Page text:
FIGURE 1. Planktonic agar diffusion (A–D) and time-kill (E,F) assays reveal differential antimicrobial effects of bioactive glass against P. aeruginosa (A,C,E) and S. aureus (B,D,F). Inhibition zones (depicted by white, dotted lines) of agar diffusion assays were significantly greater in the Bg incorporating silver (BgAg) group compared to treatment with Bg alone (Bg), or a silver control (Ag). This effect was observed at both 24 and 48 h post-treatment, against P. aeruginosa (A,C) and S. aureus (B,D), respectively. Interestingly, Bg significantly inhibited P. aeruginosa growth, but had no effect against S. aureus at both 24 and 48 h. As expected, the vehicle (Veh) created no inhibition zones against P. aeruginosa or S. aureus. Time-kill assays further illustrated disparate effects of Bg and BgAg against P. aeruginosa and S. aureus. Here, BgAg caused a 6-log reduction in P. aeruginosa (E) and S. aureus (F) within 30 min and 1 h, respectively. Data show the mean ± SEM. ∗P < 0.05 and ∗∗∗P < 0.001. Scale bars = 5 mm. Data were obtained from three independent experiments (n = 3 per treatment).
BgAg, but Not Bg, Displays Maintained Antimicrobial Efficacy Over a Clinically Meaningful Time Frame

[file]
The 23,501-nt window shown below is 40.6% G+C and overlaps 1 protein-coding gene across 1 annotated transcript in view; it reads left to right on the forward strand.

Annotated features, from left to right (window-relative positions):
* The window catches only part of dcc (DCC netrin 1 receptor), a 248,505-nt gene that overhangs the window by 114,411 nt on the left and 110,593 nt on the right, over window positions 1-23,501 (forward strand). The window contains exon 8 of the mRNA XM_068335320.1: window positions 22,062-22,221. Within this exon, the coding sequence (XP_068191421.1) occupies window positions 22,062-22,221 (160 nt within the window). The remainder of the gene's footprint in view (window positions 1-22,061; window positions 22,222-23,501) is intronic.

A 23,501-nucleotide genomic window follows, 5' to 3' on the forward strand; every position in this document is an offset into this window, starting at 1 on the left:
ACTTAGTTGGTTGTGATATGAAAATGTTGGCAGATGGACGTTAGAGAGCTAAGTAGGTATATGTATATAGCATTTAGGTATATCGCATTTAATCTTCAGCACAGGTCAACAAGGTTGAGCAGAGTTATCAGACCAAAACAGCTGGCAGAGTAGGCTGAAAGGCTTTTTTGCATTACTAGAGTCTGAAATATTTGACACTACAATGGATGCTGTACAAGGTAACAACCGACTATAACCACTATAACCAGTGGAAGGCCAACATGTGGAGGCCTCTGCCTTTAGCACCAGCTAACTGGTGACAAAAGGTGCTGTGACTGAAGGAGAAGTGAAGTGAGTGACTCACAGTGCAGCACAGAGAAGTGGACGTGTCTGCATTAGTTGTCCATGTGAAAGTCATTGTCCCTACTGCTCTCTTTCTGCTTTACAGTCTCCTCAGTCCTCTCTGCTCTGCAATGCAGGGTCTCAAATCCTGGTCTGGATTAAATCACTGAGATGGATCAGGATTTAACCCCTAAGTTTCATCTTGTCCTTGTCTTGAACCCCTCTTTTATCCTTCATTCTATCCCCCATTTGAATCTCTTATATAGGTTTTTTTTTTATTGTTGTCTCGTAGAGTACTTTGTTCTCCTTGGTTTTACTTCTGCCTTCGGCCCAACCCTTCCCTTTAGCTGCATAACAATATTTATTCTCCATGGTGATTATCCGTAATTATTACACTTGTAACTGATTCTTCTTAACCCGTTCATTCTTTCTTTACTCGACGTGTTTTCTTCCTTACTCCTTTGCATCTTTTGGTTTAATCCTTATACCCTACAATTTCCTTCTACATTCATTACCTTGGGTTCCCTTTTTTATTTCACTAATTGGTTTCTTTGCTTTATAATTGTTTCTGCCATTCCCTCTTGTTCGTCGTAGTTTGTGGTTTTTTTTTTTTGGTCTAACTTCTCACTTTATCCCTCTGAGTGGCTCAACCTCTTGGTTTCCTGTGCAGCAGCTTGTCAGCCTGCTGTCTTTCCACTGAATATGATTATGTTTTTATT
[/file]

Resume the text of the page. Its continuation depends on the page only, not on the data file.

Agar diffusion assays were conducted using treatments that had been incubated at 4°C or RT for 24–120 h prior to assay (Figure 2). When newly constituted BgAg and Ag were pre-incubated at 4°C, significant efficacy against P. aeruginosa was maintained over a period of 120 h. Bg on the other hand, maintained efficacy for only 72 h at 4°C (Figure 2A). Switching to RT, both BgAg and Ag maintained potent efficacy against P. aer over a period of 120 h. By contrast, Bg displayed little inhibition at any time point (Figure 2B). In keeping with previous agar diffusion results (Figure 1), no S. aureus growth inhibition was observed following treatment with pre-incubated Bg at 4°C or RT (Figures 2C,D). By contrast BgAg and Ag maintained efficacy against S. aureus over 120 h at both 4°C and RT (Figures 2C,D). An alternative measure related to treatment efficacy is the capacity to release antimicrobial over time. Here, the kinetics of release was measured by serial incubation of Bg, Ag, or BgAg in PBS over six consecutive periods of 24 h. Here, Bg and Ag showed no antimicrobial efficacy against P. aeruginosa or S. aureus at any time point (Figures 2E,F). BgAg, however, strongly inhibited the growth of P. aeruginosa and S. aureus for up to 96 h (Figures 2E,F). Collectively, these data show that both Ag and BgAg are highly stable, while BgAg alone is able to release soluble antimicrobial factors over a 4-day time frame.